Coffee Study (2002)
Our aim was to investigate the bioavailability of coffee phenols and the effects of filtered coffee consumption on serum lipid peroxidation, the activity of antioxidant enzymes and plasma tHcy concentration.
Forty-five non-smoking voluntary men aged mean 26 years were recruited from the Kuopio area in eastern Finland through advertisement through e-mail and intranet of the University of Kuopio. Potential participants were screened in an interview for the following inclusion criteria: no severe obesity (BMI <32 kg/m2), no regular use of any drugs or supplement with antioxidative or lipid lowering properties, no chronic diseases like diabetes, CHD, claudication, cerebrovascular disease, hypothyreoidism or other major illness, willingness to abstain from coffee drinking or consume 3 or 6 cups of coffee for three weeks. From these subjects 35 men participated also short-terms study where they consumed 0, 1 or 2 cups of coffee. Volunteers were given freedom to participate to one or both of the studies. All criteria were ascertained prior to entering the study. A written informed consent was obtained from all participants. The study protocol was approved by the joint ethical committee for human research at the University of Kuopio and the Kuopio University Hospital.
Two-week wash-out period preceded the long-term study and during this period the use of coffee, tea, red wine, cocoa and chocolate were forbidden. Subjects were given caffeine tablets to be used if necessary to deal with withdraw symptoms. The maximum daily amount of caffeine was the amount comparable which would be obtained from the daily study bolus in the long-term study (0, 300 or 600 mg). After wash-out period subjects were free to choose whether they wanted to consume 0, 3 or 6 cups of coffee during the 3 wk clinical supplementation period. The study was not randomized to ensure compliance. Blood samples were drawn with Venoject vacuum tubes (Terumo) after overnight fast (10 hours).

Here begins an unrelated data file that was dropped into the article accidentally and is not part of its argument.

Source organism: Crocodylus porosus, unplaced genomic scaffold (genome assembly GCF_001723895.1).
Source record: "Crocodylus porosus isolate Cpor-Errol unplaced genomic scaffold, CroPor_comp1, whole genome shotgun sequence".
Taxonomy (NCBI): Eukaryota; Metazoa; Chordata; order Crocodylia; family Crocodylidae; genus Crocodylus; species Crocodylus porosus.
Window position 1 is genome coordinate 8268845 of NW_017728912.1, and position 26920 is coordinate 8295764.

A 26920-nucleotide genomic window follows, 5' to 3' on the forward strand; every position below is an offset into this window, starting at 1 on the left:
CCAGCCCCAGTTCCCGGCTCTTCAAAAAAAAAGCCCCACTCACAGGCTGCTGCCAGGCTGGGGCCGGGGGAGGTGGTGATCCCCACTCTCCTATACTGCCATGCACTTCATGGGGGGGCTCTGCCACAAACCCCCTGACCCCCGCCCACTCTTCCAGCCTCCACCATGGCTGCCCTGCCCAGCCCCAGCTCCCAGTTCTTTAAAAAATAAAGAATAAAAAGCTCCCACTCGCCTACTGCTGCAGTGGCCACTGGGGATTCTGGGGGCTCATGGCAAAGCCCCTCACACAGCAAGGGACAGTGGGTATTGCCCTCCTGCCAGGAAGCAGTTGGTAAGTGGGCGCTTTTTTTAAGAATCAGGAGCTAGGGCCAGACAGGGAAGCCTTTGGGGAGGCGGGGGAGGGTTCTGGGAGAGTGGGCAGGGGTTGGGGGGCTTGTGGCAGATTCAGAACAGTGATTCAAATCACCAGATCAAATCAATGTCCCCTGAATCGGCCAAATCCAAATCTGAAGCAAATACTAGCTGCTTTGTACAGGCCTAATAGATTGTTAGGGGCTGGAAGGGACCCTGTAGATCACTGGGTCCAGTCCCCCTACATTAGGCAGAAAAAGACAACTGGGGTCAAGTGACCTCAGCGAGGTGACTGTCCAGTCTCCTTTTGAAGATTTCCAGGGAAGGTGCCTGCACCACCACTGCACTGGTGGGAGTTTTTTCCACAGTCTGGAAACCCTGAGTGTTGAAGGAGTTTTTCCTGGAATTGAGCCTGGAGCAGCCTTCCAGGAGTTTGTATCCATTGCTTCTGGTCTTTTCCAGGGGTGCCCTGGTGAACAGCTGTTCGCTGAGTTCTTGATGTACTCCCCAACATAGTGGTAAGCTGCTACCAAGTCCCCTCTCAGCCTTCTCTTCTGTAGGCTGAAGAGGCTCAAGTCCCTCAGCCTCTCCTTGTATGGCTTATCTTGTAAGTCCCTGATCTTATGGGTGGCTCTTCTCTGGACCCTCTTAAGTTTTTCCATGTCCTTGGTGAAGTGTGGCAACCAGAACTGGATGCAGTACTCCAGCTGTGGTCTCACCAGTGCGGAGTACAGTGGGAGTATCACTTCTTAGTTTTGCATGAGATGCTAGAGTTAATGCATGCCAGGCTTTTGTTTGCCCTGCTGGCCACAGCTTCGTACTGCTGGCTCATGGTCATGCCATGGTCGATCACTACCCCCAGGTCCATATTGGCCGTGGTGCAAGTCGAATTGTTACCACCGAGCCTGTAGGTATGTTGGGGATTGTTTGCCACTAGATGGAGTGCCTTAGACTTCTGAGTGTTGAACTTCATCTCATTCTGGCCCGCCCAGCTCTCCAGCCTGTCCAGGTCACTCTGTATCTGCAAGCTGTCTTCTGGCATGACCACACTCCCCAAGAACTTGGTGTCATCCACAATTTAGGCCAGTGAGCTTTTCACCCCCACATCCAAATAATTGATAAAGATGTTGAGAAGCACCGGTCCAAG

Subjects collected 24-h urine excretion before study visits and were also advised to avoid the use of alcohol and analgesics three days and vigorous physical activity one day before the study visits. A four-day food recording was required before and during the last week of the intervention period to control for possible confounding factors and to check the compliance to given instructions. Food records were checked by a nutritionist together with the subjects and then analyzed by using the Nutrica software (version 2.5). The coffee used in this study was normal filtered coffee packed in 500 g package. Subjects were instructed to measure the daily amount of coffee (teaspoon per one 1.5 dl cup) and to consume the daily amount in three portions.
The short term study was conducted directly after end-point measurements of long-term study. Subjects consumed 1/3 of the study bolus consumed in the long-term study (0, 1 or 2 cups), but otherwise continued to fast and blood sample was taken 1.5 hours after coffee ingestion. From the blood samples the following markers of lipid peroxidation were analyzed; formation of baseline conjugated dienes, hydroxy fatty acids and plasma F2-isoprostanes.
More information: jaakko.mursu at uef.fi
Jaakko Mursu, Sari Voutilainen, Tarja Nurmi, Georg Alfthan, Jyrki K Virtanen, Tiina H Rissanen, Pertti Happonen, Kristiina Nyyssönen, Jari Kaikkonen, Riitta Salonen, Jukka T. Salonen. The effect of coffee drinking on plasma total homocysteine concentration and oxidation of serum lipids, a clinical trial. Free Radicals in Biology and Medicine 2005;38:527-34.
Happonen P, Voutilainen S, Salonen JT. Coffee drinking is dose-dependently related to the risk of acute coronary events in middle-aged men. J Nutr 2004;134:2381-6.